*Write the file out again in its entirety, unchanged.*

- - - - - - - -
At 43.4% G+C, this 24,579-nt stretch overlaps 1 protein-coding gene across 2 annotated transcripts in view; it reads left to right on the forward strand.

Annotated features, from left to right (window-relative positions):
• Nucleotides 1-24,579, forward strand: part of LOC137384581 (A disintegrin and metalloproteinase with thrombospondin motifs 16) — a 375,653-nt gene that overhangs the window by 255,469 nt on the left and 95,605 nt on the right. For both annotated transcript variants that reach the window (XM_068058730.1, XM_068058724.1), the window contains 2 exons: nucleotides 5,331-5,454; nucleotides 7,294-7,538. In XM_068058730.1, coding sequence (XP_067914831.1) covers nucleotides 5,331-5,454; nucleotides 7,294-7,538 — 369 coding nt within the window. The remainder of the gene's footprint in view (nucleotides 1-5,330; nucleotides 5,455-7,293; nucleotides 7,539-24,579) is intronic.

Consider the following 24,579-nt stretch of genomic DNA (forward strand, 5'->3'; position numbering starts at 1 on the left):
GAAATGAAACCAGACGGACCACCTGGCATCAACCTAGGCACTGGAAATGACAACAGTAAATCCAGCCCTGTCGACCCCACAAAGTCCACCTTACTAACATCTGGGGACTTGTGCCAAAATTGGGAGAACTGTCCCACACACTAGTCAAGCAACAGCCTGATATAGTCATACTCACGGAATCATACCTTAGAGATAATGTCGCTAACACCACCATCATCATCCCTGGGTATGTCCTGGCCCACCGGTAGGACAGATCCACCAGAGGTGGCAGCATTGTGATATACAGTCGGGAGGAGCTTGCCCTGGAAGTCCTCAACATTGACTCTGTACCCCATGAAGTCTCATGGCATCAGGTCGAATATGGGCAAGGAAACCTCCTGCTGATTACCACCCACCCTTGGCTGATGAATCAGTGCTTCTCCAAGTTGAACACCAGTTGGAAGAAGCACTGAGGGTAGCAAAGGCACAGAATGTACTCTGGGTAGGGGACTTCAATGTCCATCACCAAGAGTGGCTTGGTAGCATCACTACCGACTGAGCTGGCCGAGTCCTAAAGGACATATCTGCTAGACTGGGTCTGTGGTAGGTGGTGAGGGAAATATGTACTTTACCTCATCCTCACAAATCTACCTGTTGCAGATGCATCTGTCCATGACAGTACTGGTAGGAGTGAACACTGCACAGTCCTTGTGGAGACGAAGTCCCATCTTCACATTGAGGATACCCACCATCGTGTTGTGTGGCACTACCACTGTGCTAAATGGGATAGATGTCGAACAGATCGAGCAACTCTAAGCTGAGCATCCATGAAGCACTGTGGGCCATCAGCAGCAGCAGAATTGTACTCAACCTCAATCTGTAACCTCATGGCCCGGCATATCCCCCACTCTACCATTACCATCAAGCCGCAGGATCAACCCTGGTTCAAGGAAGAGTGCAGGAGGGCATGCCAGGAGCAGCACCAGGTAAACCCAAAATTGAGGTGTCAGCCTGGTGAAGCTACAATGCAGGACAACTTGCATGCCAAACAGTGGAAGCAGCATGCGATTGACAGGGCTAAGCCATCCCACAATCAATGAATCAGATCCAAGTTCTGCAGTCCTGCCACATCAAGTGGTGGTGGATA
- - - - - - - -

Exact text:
At 43.4% G+C, this 24,579-nt stretch overlaps 1 protein-coding gene across 2 annotated transcripts in view; it reads left to right on the forward strand.

Annotated features, from left to right (window-relative positions):
• Nucleotides 1-24,579, forward strand: part of LOC137384581 (A disintegrin and metalloproteinase with thrombospondin motifs 16) — a 375,653-nt gene that overhangs the window by 255,469 nt on the left and 95,605 nt on the right. For both annotated transcript variants that reach the window (XM_068058730.1, XM_068058724.1), the window contains 2 exons: nucleotides 5,331-5,454; nucleotides 7,294-7,538. In XM_068058730.1, coding sequence (XP_067914831.1) covers nucleotides 5,331-5,454; nucleotides 7,294-7,538 — 369 coding nt within the window. The remainder of the gene's footprint in view (nucleotides 1-5,330; nucleotides 5,455-7,293; nucleotides 7,539-24,579) is intronic.

Consider the following 24,579-nt stretch of genomic DNA (forward strand, 5'->3'; position numbering starts at 1 on the left):
GAAATGAAACCAGACGGACCACCTGGCATCAACCTAGGCACTGGAAATGACAACAGTAAATCCAGCCCTGTCGACCCCACAAAGTCCACCTTACTAACATCTGGGGACTTGTGCCAAAATTGGGAGAACTGTCCCACACACTAGTCAAGCAACAGCCTGATATAGTCATACTCACGGAATCATACCTTAGAGATAATGTCGCTAACACCACCATCATCATCCCTGGGTATGTCCTGGCCCACCGGTAGGACAGATCCACCAGAGGTGGCAGCATTGTGATATACAGTCGGGAGGAGCTTGCCCTGGAAGTCCTCAACATTGACTCTGTACCCCATGAAGTCTCATGGCATCAGGTCGAATATGGGCAAGGAAACCTCCTGCTGATTACCACCCACCCTTGGCTGATGAATCAGTGCTTCTCCAAGTTGAACACCAGTTGGAAGAAGCACTGAGGGTAGCAAAGGCACAGAATGTACTCTGGGTAGGGGACTTCAATGTCCATCACCAAGAGTGGCTTGGTAGCATCACTACCGACTGAGCTGGCCGAGTCCTAAAGGACATATCTGCTAGACTGGGTCTGTGGTAGGTGGTGAGGGAAATATGTACTTTACCTCATCCTCACAAATCTACCTGTTGCAGATGCATCTGTCCATGACAGTACTGGTAGGAGTGAACACTGCACAGTCCTTGTGGAGACGAAGTCCCATCTTCACATTGAGGATACCCACCATCGTGTTGTGTGGCACTACCACTGTGCTAAATGGGATAGATGTCGAACAGATCGAGCAACTCTAAGCTGAGCATCCATGAAGCACTGTGGGCCATCAGCAGCAGCAGAATTGTACTCAACCTCAATCTGTAACCTCATGGCCCGGCATATCCCCCACTCTACCATTACCATCAAGCCGCAGGATCAACCCTGGTTCAAGGAAGAGTGCAGGAGGGCATGCCAGGAGCAGCACCAGGTAAACCCAAAATTGAGGTGTCAGCCTGGTGAAGCTACAATGCAGGACAACTTGCATGCCAAACAGTGGAAGCAGCATGCGATTGACAGGGCTAAGCCATCCCACAATCAATGAATCAGATCCAAGTTCTGCAGTCCTGCCACATCAAGTGGTGGTGGATA